A phase I clinical trial has confirmed that use of a generic vaccine to raise levels of an immune system modulator can cause the death of autoimmune cells targeting the insulin-secreting cells of the pancreas and temporarily restore insulin secretion in human patients with type 1 diabetes. Results of the study – led by Denise Faustman, MD, PhD, director of the Massachusetts General Hospital (MGH) Immunobiology Laboratory – are being published and a larger Phase II trial is currently underway. Faustman’s team first reported in 2001 that inducing expression of tumor necrosis factor (TNF), previously shown to destroy insulin-autoreactive T cells, cured type 1 diabetes in mice by permitting pancreatic islets to regenerate. Since high doses of TNF are toxic to humans, the clinical trials use the bacillus Calmette-Guérin (BCG) vaccine, which safely elevates TNF levels. The Iacocca Family Foundation has been the primary supporter of this work. Learn more at http://bit.ly/OS60Gx.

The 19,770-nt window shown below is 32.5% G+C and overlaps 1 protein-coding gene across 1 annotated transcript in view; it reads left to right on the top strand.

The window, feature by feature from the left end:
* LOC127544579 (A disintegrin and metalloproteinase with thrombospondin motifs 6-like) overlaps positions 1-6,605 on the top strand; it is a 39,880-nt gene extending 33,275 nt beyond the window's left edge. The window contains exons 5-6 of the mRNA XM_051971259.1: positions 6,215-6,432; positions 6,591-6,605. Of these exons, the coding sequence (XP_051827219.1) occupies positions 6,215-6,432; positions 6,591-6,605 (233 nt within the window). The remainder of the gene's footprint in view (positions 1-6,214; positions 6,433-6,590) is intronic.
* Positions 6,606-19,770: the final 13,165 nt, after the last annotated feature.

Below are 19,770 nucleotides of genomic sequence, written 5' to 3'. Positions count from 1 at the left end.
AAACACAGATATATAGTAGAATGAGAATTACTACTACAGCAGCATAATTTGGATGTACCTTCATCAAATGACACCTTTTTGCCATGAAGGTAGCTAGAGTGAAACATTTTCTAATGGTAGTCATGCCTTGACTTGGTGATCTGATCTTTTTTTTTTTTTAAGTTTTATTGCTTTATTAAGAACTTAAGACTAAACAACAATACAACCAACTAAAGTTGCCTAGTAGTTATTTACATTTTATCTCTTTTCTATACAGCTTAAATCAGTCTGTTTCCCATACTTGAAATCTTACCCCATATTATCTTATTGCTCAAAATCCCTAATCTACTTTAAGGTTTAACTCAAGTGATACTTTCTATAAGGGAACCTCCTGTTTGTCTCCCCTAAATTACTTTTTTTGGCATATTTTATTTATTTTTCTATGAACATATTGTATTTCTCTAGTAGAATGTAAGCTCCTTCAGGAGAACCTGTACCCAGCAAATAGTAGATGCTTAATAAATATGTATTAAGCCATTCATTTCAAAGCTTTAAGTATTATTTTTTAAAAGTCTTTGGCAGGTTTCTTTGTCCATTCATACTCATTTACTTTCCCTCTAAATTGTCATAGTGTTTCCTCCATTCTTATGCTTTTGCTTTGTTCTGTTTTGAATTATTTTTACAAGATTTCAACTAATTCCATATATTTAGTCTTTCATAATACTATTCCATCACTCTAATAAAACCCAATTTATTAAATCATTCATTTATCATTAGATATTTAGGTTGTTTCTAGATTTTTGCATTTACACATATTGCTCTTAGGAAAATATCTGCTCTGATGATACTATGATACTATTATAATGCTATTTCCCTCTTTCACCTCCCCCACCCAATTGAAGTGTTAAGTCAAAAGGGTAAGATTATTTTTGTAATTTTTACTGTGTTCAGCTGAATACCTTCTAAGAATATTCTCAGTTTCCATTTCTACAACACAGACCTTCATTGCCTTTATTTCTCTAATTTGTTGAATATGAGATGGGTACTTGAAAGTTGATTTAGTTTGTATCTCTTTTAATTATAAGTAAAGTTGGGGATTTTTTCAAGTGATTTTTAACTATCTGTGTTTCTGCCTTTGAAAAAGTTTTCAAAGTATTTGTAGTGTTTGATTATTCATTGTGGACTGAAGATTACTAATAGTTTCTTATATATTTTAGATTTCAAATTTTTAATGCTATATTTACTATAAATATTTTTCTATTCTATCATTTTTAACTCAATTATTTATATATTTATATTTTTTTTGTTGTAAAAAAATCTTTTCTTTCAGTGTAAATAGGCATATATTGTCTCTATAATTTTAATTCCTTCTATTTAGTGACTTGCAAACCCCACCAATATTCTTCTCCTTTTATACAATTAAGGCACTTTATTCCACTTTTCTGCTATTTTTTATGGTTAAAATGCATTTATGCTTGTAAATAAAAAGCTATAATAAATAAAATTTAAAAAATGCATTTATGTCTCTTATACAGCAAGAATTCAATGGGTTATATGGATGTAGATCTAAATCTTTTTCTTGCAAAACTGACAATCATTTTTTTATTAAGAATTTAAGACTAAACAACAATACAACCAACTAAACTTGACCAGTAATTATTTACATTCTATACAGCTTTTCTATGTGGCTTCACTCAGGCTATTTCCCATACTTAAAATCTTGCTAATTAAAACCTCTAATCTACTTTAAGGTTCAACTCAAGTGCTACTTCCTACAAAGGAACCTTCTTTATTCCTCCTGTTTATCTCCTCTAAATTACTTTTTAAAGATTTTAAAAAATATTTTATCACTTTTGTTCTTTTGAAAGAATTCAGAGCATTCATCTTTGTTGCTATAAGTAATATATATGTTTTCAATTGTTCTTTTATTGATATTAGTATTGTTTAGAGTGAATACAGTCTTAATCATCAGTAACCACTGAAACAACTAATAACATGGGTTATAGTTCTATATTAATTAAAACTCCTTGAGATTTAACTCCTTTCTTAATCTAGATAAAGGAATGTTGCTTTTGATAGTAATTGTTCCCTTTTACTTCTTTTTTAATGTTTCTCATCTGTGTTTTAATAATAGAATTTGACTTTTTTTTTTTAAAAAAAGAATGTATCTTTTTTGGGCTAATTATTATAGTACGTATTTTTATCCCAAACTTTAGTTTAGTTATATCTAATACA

Helen F. Graham Cancer Center Researchers Seek Breakthrough for Throat Cancer Survivors in NIH Funded Study
CHRISTIANA CARE HEALTH SYSTEM
A research team at the Helen F. Graham Cancer Center at Christiana Care Health System and the Center for Translational Cancer Research performs a key role in a prestigious National Institutes of Health research project grant of $2.5 million to continue groundbreaking work into the creation of artificial salivary glands. “The purpose of our project is to relieve the debilitating lack of saliva in a patient who has undergone radiation treatments for throat cancer,” says Robert Witt, M.D., chief of the Multidisciplinary Head and Neck Oncology Clinic at the Helen F. Graham Cancer Center and the clinician/scientist principal investigator (PI) in the four-year initiative. “These patients have lost the ability to swallow properly and enjoy food and liquids. They suffer from a lack of taste and are prone to many dental problems.” Already, the team has discovered a laboratory technique to isolate salivary acinar cells in culture. Acinar cells are the basic building blocks of salivary glands and are responsible for water and enzyme production. Learn more at http://bit.ly/QCby4u.
BRIGHAM AND WOMEN’S HOSPITAL